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'And We Went' installation at Baton Rouge Gallery serves as reminder of 1963 swim-in

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BATON ROUGE - In the summer of 1963, dozens of Black residents went to City Park's whites-only pool to execute a 'swim-in.'

During the protest on July 23, five people were arrested and two were injured. On Sunday, the Baton Rouge Gallery presented an installation about that day titled "And We Went."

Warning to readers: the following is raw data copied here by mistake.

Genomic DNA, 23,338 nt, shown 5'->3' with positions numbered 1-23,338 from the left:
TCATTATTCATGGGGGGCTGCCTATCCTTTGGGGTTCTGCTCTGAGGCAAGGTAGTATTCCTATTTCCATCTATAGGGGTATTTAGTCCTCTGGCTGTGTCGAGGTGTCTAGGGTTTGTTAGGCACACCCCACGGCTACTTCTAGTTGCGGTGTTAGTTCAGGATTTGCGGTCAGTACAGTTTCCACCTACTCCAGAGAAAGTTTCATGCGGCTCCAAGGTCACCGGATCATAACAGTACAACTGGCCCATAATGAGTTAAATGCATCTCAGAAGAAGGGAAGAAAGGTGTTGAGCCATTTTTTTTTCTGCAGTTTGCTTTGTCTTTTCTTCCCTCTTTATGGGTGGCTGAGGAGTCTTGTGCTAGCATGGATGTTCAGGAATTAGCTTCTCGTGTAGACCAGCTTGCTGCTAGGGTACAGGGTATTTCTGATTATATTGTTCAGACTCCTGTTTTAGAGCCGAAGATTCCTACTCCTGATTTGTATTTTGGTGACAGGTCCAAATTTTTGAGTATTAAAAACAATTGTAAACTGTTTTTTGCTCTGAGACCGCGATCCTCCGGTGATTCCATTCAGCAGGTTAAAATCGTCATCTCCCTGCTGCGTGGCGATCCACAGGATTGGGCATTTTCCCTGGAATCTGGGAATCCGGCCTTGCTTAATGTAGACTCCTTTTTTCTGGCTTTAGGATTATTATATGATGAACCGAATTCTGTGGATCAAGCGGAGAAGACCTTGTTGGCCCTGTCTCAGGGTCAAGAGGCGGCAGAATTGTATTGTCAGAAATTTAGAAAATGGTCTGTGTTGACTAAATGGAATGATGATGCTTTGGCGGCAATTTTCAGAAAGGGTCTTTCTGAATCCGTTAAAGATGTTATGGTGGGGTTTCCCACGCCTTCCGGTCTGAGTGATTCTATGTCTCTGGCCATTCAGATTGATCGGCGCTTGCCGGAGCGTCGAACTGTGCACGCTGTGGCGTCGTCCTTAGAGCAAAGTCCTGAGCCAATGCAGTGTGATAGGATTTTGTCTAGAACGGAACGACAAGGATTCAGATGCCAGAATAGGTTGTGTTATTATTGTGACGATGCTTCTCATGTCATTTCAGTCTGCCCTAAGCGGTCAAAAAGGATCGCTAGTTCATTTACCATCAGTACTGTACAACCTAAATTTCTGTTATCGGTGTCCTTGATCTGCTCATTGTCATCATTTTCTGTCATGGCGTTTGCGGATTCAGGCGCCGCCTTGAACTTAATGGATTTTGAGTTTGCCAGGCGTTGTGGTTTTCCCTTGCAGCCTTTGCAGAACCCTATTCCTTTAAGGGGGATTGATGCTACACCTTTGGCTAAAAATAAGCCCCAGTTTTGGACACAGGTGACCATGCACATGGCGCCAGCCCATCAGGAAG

One of the five arrested during the protest was Pearl George, a Civil Rights activist from Baton Rouge. Pearl's daughter, Debra George, was there that day. 

"When I walked out all I saw was police men and men in black suits. Later on, I was told that they were FBI agents," Debra George said.

Now, the pool has been filled in and covered by the City Park's tennis courts, walking trails and art gallery. Although the pool is gone, residents have not forgotten about the sacrifices made. 

"I didn't have much but I had access to a park and a pool, a public pool that I could walk to. A public pool that allowed me to swim, because of these ladies," Corey Wilson with Baton Rouge Recreation and Park Commission said.

The exhibit is housed at the Baton Rouge Gallery and will be on display until July 27.

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